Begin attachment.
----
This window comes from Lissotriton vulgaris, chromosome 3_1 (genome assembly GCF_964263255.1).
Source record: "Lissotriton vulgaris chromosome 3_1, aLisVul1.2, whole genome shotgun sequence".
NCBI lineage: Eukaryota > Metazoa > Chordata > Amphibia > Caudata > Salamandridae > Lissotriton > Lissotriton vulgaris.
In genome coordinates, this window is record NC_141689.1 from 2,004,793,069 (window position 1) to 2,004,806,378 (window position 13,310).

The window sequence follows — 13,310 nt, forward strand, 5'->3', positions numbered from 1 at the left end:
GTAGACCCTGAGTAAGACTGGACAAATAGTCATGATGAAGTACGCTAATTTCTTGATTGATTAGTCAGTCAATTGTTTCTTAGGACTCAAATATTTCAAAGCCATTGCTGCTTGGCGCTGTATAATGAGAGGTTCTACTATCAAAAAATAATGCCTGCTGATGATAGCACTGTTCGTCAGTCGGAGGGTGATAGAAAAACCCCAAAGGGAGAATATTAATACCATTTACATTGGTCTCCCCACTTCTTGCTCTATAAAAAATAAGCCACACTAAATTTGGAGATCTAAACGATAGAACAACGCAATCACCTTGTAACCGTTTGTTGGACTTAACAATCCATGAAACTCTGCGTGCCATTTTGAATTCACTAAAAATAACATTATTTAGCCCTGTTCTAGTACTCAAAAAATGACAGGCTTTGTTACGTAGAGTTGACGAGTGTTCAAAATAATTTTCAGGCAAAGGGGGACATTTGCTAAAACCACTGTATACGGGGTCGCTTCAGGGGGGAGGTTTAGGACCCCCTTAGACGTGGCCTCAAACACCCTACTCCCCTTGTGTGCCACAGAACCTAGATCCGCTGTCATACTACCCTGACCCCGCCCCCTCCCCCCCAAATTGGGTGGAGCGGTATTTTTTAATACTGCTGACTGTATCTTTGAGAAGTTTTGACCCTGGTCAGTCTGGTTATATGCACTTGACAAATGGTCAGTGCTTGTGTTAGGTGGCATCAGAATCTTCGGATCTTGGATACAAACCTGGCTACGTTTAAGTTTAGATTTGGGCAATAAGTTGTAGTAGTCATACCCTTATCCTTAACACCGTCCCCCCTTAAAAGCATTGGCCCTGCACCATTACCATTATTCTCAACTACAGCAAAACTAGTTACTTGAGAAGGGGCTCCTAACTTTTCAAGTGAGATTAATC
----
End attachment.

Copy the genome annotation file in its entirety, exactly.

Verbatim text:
This window comes from Lissotriton vulgaris, chromosome 3_1 (genome assembly GCF_964263255.1).
Source record: "Lissotriton vulgaris chromosome 3_1, aLisVul1.2, whole genome shotgun sequence".
NCBI lineage: Eukaryota > Metazoa > Chordata > Amphibia > Caudata > Salamandridae > Lissotriton > Lissotriton vulgaris.
In genome coordinates, this window is record NC_141689.1 from 2,004,793,069 (window position 1) to 2,004,806,378 (window position 13,310).

The window sequence follows — 13,310 nt, forward strand, 5'->3', positions numbered from 1 at the left end:
GTAGACCCTGAGTAAGACTGGACAAATAGTCATGATGAAGTACGCTAATTTCTTGATTGATTAGTCAGTCAATTGTTTCTTAGGACTCAAATATTTCAAAGCCATTGCTGCTTGGCGCTGTATAATGAGAGGTTCTACTATCAAAAAATAATGCCTGCTGATGATAGCACTGTTCGTCAGTCGGAGGGTGATAGAAAAACCCCAAAGGGAGAATATTAATACCATTTACATTGGTCTCCCCACTTCTTGCTCTATAAAAAATAAGCCACACTAAATTTGGAGATCTAAACGATAGAACAACGCAATCACCTTGTAACCGTTTGTTGGACTTAACAATCCATGAAACTCTGCGTGCCATTTTGAATTCACTAAAAATAACATTATTTAGCCCTGTTCTAGTACTCAAAAAATGACAGGCTTTGTTACGTAGAGTTGACGAGTGTTCAAAATAATTTTCAGGCAAAGGGGGACATTTGCTAAAACCACTGTATACGGGGTCGCTTCAGGGGGGAGGTTTAGGACCCCCTTAGACGTGGCCTCAAACACCCTACTCCCCTTGTGTGCCACAGAACCTAGATCCGCTGTCATACTACCCTGACCCCGCCCCCTCCCCCCCAAATTGGGTGGAGCGGTATTTTTTAATACTGCTGACTGTATCTTTGAGAAGTTTTGACCCTGGTCAGTCTGGTTATATGCACTTGACAAATGGTCAGTGCTTGTGTTAGGTGGCATCAGAATCTTCGGATCTTGGATACAAACCTGGCTACGTTTAAGTTTAGATTTGGGCAATAAGTTGTAGTAGTCATACCCTTATCCTTAACACCGTCCCCCCTTAAAAGCATTGGCCCTGCACCATTACCATTATTCTCAACTACAGCAAAACTAGTTACTTGAGAAGGGGCTCCTAACTTTTCAAGTGAGATTAATC